But, having described those instances where I would have been denied communion, I have to confess there have been times when I would have denied communion to someone else. Several years ago, a member of the congregation that I was also a member of was working against those who sought to save and revitalize the church. In one sense, it was a matter of power. For the revitalization of the church would ultimately strip this individual of the power they had gathered over the years. In the confession that is a part of the communion ritual, we speak of opening our hearts and confessing our sins. I could not see how, in light of this person’s actions, how they could come to the table or why they should be allowed to come to the table. But I was reminded that such decisions were not up to me nor anyone else in the church; if this person wished to have communion and not confess their sins or come to the table with an open heart, so be it. Judgment will be made but it will done by an authority more powerful than I.

Communion means three things to me. First, it is the essential reminder in my life that Christ died for my sins, even before I was ever on this earth. He died for my sins so that I would be free. It is a reminder that communion is a community event.

There is no way that one can have communion singularly. It has to be done in some sort of community, even if the community is only you and the minister.

I do not know the circumstances that put Thomas G. Pettepiece in jail but he wrote

Today is Resurrection Sunday. My first Easter in prison. Surely the regime can’t continue to keep almost 10,000 political prisoners in its gaols! In here, it is much easier to understand how the men in the Bible felt, stripping themselves of everything that was superfluous. Many of the prisoners have already heard that they have lost their homes, their furniture, and everything they owned. Our families are broken up. Many of our children are wandering the streets, their father in one prison, their mother in another.

There is not a single cup. But a score of Christian prisoners experienced the joy of celebrating communion — without bread or wine. The communion of empty hands. The non-Christians said: "We will help you; we will talk quietly so that you can meet." Too dense a silence would have drawn the guards’ attention as surely as the lone voice of the preacher. "We have no bread, nor water to use instead of wine," I told them, "but we will act as though we had."

"This meal in which we take part," I said, "reminds us of the prison, the torture, the death and final victory of the resurrection of Jesus Christ. The bread is the body which he gave for humanity. The fact that we have none represents very well the lack of bread in the hunger of so many millions of human beings. The wine, which we don’t have today, is his blood and represents our dream of a united humanity, of a just society, without difference of race or class."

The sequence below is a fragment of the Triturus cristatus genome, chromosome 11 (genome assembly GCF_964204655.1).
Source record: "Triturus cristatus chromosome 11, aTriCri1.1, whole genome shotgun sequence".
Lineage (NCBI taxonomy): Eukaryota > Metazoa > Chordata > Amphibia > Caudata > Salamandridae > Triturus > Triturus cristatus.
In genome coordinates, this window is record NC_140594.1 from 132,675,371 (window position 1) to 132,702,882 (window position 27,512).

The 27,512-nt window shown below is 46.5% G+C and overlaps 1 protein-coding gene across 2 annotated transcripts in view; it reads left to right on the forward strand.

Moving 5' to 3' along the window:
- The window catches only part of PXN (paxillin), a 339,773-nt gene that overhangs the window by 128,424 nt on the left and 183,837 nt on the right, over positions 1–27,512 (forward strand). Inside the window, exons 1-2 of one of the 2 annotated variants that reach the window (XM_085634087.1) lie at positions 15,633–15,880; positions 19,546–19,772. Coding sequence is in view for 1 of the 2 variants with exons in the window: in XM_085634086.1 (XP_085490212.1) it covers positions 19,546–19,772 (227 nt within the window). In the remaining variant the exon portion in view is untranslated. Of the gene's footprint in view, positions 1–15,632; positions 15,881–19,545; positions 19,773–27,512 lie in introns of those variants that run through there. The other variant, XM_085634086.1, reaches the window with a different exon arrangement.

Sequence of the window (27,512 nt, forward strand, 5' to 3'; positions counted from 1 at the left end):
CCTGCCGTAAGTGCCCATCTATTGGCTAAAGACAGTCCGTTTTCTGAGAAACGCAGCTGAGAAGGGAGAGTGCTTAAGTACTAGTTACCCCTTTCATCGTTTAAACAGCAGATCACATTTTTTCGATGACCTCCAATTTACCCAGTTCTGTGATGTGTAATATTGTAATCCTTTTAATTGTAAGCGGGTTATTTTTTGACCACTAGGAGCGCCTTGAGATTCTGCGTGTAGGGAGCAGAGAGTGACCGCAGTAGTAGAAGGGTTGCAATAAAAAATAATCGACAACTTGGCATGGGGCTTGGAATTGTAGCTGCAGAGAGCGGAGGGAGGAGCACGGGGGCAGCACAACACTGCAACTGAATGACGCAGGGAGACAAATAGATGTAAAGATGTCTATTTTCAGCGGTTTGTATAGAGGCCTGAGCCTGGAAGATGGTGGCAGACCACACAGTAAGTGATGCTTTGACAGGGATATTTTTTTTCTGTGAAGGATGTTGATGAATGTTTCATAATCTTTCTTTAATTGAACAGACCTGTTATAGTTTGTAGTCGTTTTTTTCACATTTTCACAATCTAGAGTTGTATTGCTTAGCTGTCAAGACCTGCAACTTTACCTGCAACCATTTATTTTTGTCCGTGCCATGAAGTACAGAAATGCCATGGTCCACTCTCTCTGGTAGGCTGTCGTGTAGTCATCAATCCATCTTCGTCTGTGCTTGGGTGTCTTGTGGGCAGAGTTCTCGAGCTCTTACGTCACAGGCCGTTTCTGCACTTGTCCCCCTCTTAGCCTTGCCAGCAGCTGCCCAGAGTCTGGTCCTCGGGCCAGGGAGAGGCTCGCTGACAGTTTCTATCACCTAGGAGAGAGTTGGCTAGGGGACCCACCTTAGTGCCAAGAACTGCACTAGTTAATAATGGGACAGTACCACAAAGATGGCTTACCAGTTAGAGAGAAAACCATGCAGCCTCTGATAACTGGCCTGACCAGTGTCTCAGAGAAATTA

I held out my empty hand to the first person on my right, and placed it over his open hand, and the same with the others: "Take, eat, this is my body which is given for you; do this in remembrance of me." Afterward, all of us raised our hands to our moths, receiving the body of Christ in silence. "Take, drink, this is the blood of Christ which was shed to seal the new covenant of God with men. Let us give thanks, sure that Christ is here with us, strengthening us."

We gave thanks to God, and finally stood up and embraced each other. A while later, another non-Christian prisoner said to me: "You people have something special, which I would like to have." The father of the dead girl came up to me and said: "Pastor, this was a real experience! I believe that today I discovered what faith is. Now, I believe that I am on the road." (From Visions of a World Hungry by Thomas G. Pettepiece)

It was the celebration of the community of believers in the most trying of times that brought solace and hope to one and the promise of a better life to another. I don’t think that such results could have been achieved without the community of believers.

The third thing that communion means to me is expressed by John in his words from the Book of Revelations. Christ represents a new beginning; no longer will the old ways hold meaning. In Christ, we have the promise of eternal life; in Christ, our fears are relieved. But the promises of the new beginning can only be true if we hold to the true meaning of the Gospel.

And the true meaning of the Gospel is to have this table open. You may feel that you are not worthy of coming to the communion table today but that is the one reason you should come. The poet Gary Holthaus wrote,

"The good news is tonight I am going to create a sustaining community among you. It will not depend on your always being faithful or perfect or good, or right, powerful, or unblemished or pure.

It will not depend on your holding an advanced degree or your wealth, your skin color, sexual orientation, gender, or religion.

It depends on two things: your willingness to share and your memory of me. (Adapted from "The Sustaining Community" by Gary Holthaus, in Connections, September 2002.)

We did not set this table; rather Christ set it. He, through his baptism, death on the cross, and resurrection invites us to set at His table. Through his baptism, death on the cross, and resurrection brings to us a new world, free from pain and death through sin. We leave this table a forgiven and risen people, empowered to take the Gospel into the world, to share with others what we have gained today. Christ invites us and asks us to have others sit with us. Who will sit at your table?